Sunday, 28 October 2012

Book to Screen Workshop Review ...

 Book to Screen Workshop
by Anne Gafiuk (Calgary Chapter member Guest Column)

“Anne, skip the book.  Go straight to screenplay,” said my friend, Susan, back in November 2011 as I read her a couple of excerpts from a story I am writing. 

“You need to find a producer.”  This came a few weeks earlier from Paul, a colleague, with experience in television and film.

I thought:  “Me? Really?  My tale is worthy of consideration?  Friends and family have confidence in me and are supportive....but no...I’ll just wait...I’ll keep working on my World War II piece....and other projects, too.”

A few months later, on another author’s Facebook page, I see: “Sounds like a great opportunity,” she wrote.

I click on the link and read:  a coming together of Calgary/Southern Alberta television, film and digital platform producers with writers and publishers’  Do I sign up?  Susan and Paul’s comments return to me.  I register!

For the next two days, I work on a synopsis and a mock-up of a movie poster, approaching family and friends again.  I need their feedback, guidance and assistance.  I submit the file.  And then I wait....and wait...and wait.   An email finally appears in my inbox.  I have not been selected to do ‘the pitch’.  Oh well, I think, go!  Listen and learn.  And:  I can have a good night’s sleep!

I show up about twenty minutes early, am chatted up by another attendee, both of us fresh and eager to discover the process.  We exchange business cards. 

About sixty people attend the workshop, including ten hosts/organizers/panellists. Quite a mix of individuals: playwrights, screenplay writers, producers, writers, novelists.  Why are they all here?  To have their book or story make it onto the small or big screen.  Some like me:  sitting, watching, and learning.  Others:  to offer support. And let's not forget: people are here to, included.   The seminar begins.  I watch, I make copious notes and then feel relief I am not selected as one of the four people to present their pitch!  By the end of the three hour workshop, I am exhausted!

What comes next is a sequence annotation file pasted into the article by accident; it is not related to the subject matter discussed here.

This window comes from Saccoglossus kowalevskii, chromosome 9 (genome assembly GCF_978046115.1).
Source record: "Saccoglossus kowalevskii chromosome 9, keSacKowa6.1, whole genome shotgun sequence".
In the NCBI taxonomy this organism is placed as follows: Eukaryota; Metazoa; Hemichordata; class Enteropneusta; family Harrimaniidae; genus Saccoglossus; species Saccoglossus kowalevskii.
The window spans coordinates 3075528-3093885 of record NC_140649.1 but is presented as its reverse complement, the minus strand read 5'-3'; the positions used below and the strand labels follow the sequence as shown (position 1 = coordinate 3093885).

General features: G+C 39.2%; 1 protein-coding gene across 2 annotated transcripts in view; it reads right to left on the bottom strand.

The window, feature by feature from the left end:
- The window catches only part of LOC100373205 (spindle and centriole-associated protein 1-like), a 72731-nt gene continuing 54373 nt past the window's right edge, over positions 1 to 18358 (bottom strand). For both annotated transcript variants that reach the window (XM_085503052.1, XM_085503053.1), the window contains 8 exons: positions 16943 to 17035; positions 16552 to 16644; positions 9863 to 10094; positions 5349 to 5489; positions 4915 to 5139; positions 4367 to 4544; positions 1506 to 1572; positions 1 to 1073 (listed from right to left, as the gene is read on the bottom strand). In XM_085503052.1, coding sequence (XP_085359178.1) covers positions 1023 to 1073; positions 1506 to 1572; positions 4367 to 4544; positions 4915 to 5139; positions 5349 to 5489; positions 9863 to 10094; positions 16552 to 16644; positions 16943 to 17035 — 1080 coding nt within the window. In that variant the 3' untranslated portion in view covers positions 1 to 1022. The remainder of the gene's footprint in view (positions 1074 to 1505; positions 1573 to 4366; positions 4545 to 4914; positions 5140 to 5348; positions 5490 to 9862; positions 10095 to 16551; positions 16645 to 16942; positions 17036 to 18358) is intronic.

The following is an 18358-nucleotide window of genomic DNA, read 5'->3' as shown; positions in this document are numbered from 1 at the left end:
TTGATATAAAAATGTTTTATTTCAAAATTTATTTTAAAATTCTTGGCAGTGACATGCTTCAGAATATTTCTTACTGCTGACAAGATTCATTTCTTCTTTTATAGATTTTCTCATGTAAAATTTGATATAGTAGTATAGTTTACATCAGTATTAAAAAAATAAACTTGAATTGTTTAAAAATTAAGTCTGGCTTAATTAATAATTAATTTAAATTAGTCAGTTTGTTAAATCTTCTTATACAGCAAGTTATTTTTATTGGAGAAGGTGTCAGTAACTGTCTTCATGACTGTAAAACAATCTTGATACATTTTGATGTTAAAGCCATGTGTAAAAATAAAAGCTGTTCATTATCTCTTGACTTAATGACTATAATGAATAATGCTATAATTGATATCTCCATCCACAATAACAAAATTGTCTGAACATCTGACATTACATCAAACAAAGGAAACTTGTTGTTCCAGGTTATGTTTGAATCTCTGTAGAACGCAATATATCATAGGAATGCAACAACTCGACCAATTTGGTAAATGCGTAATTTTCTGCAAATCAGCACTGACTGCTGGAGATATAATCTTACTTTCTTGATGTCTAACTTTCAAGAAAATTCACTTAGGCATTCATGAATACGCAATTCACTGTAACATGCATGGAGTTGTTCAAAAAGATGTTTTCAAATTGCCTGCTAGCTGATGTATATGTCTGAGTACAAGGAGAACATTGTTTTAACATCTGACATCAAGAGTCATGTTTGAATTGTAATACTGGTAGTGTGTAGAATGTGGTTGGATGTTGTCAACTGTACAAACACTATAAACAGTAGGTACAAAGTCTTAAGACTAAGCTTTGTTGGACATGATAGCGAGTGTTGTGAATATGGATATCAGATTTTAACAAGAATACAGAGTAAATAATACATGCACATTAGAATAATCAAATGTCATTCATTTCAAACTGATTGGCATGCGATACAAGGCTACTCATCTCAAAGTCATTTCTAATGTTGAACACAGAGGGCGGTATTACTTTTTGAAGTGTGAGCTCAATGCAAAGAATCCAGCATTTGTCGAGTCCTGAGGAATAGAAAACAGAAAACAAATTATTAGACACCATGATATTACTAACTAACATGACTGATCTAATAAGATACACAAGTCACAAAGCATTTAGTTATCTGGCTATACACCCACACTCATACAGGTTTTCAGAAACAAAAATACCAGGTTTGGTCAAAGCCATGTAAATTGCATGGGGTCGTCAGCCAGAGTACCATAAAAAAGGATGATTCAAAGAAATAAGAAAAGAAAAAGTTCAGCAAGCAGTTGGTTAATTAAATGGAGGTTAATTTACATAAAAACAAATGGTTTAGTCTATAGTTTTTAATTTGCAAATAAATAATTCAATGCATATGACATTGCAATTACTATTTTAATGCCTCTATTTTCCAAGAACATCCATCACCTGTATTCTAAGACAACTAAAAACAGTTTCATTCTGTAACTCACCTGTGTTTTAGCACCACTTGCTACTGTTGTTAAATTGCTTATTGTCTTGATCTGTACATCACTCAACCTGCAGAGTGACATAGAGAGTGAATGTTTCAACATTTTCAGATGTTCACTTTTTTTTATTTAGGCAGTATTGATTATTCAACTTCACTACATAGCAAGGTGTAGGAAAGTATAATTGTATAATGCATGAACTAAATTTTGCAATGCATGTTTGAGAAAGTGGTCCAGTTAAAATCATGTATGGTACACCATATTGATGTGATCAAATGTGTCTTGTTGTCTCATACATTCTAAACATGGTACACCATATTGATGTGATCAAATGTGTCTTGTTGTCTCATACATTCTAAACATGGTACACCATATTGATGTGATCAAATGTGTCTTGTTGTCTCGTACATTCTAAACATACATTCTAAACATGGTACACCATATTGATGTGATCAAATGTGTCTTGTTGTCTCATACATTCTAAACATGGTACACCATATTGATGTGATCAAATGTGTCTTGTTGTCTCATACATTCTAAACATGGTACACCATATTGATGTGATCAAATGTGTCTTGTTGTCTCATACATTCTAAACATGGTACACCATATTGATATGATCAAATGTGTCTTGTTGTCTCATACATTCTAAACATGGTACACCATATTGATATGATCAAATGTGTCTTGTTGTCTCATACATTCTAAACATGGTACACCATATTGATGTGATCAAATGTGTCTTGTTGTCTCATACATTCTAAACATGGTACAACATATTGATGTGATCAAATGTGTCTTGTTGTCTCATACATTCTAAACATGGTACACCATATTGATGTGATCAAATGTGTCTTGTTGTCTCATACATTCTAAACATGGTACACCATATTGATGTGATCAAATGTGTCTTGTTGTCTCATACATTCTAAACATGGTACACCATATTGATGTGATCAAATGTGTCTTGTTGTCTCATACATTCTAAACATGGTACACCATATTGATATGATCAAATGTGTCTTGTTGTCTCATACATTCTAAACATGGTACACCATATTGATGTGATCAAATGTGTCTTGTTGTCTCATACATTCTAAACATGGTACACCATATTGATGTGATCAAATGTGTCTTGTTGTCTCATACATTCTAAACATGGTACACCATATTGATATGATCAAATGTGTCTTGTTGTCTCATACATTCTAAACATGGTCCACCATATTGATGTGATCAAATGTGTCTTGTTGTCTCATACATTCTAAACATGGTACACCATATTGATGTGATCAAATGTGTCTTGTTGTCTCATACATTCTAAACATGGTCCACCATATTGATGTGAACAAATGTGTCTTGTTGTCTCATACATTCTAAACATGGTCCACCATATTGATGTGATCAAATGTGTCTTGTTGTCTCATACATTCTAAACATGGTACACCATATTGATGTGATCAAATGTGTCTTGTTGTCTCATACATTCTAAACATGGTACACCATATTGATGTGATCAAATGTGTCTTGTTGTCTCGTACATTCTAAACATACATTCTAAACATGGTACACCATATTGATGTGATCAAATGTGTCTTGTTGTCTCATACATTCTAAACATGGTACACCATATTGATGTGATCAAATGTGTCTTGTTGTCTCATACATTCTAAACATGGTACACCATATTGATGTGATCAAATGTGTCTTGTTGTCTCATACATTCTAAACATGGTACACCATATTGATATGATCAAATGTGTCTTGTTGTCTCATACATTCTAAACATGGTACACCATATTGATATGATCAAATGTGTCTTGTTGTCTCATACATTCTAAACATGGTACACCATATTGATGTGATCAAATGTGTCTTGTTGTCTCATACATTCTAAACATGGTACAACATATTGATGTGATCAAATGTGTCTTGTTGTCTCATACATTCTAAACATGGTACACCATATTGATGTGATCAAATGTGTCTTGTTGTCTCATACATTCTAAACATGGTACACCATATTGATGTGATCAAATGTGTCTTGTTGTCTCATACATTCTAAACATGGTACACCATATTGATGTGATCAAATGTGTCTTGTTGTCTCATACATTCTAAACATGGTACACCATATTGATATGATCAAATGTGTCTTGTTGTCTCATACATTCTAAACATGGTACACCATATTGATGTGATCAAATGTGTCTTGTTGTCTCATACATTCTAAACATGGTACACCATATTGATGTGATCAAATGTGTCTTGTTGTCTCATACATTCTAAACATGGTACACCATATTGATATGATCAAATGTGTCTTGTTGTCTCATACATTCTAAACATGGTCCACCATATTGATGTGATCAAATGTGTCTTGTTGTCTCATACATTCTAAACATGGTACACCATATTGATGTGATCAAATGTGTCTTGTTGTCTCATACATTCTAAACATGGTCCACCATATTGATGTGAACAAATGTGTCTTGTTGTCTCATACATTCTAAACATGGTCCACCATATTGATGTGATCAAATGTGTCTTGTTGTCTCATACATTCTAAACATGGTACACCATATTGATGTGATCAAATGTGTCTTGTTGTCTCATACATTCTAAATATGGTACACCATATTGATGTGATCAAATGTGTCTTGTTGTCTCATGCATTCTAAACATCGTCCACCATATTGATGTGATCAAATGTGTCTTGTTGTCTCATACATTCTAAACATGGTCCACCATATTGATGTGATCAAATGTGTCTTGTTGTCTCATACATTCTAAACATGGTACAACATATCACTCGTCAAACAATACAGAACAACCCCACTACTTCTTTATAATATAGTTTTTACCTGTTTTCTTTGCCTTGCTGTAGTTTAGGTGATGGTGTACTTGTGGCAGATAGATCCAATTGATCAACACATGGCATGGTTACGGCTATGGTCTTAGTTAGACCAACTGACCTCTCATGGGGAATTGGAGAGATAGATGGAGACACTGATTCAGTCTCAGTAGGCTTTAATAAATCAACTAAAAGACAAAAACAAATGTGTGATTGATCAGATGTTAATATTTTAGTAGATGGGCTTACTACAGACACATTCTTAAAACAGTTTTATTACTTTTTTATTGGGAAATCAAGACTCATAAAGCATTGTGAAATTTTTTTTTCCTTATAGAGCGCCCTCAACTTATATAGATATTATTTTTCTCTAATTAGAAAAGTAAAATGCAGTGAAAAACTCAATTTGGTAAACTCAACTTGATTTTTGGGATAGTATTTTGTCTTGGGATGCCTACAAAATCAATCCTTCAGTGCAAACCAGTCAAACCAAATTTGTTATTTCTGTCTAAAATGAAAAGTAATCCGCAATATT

The panels, made up of award-winning producers, stress the length of time it will take from concept to completion.  It could be years!  The timing might not be right for some themes, they say. The key:  have a producer lined up.  Make sure that this is someone who loves the project as much as you do....someone who is like-minded, someone who will invest the time and effort into the project. Do research as to what a producer produces.  The history and reputation of the writer, filmmaker, and producer also are major players.  (Yikes! I am an unknown!)  And go out to forge relationships!  Opportunity, preparation, and luck, too, play important roles.Do not give up!” they advise.

The time arrives for the four pitches.  The audience has a certain anticipating energy.  A chair, the ‘hot seat’, I call it, is placed in front of us virtual strangers and next to the four panellists...all wearing dark clothing of various hues of black.  Is this an omen?

The first person to pitch was eaten alive for her presentation but then the panel seemed to like her story...had she only just told it.  The second admits to being “scared shitless”.  He is amusing, initially, and then his nerves get the best of him.  The panel likes his main character and tells him he needed to have rehearsed the pitch to know his story inside and out.  The third:  shy and quiet speaks to the outline provided by the organizers at registration, but also has been listening and learning.  The panel is not so hard on him.  They ask questions.  The fourth:  again, having the experience of the first three, wows the panel.  He delivers! All four individuals receive 'constructive criticism' and congratulations for their benefit and for us in the audience. 

While all this is going on, I cannot help but think of Dragon’s Den or So You Think You Have Talent.  I am so happy not to have been up there.  Then I realize: missing from all of the pitches is a visual...the movie poster or the book cover we were asked to create.  No one had one...and the teacher in me knows to always have a visual! 

We are given business cards as well as some literature from agencies:  Alberta Film , Canada Media Fund , as well as the Harold Greenberg Fund for further information.

In summary: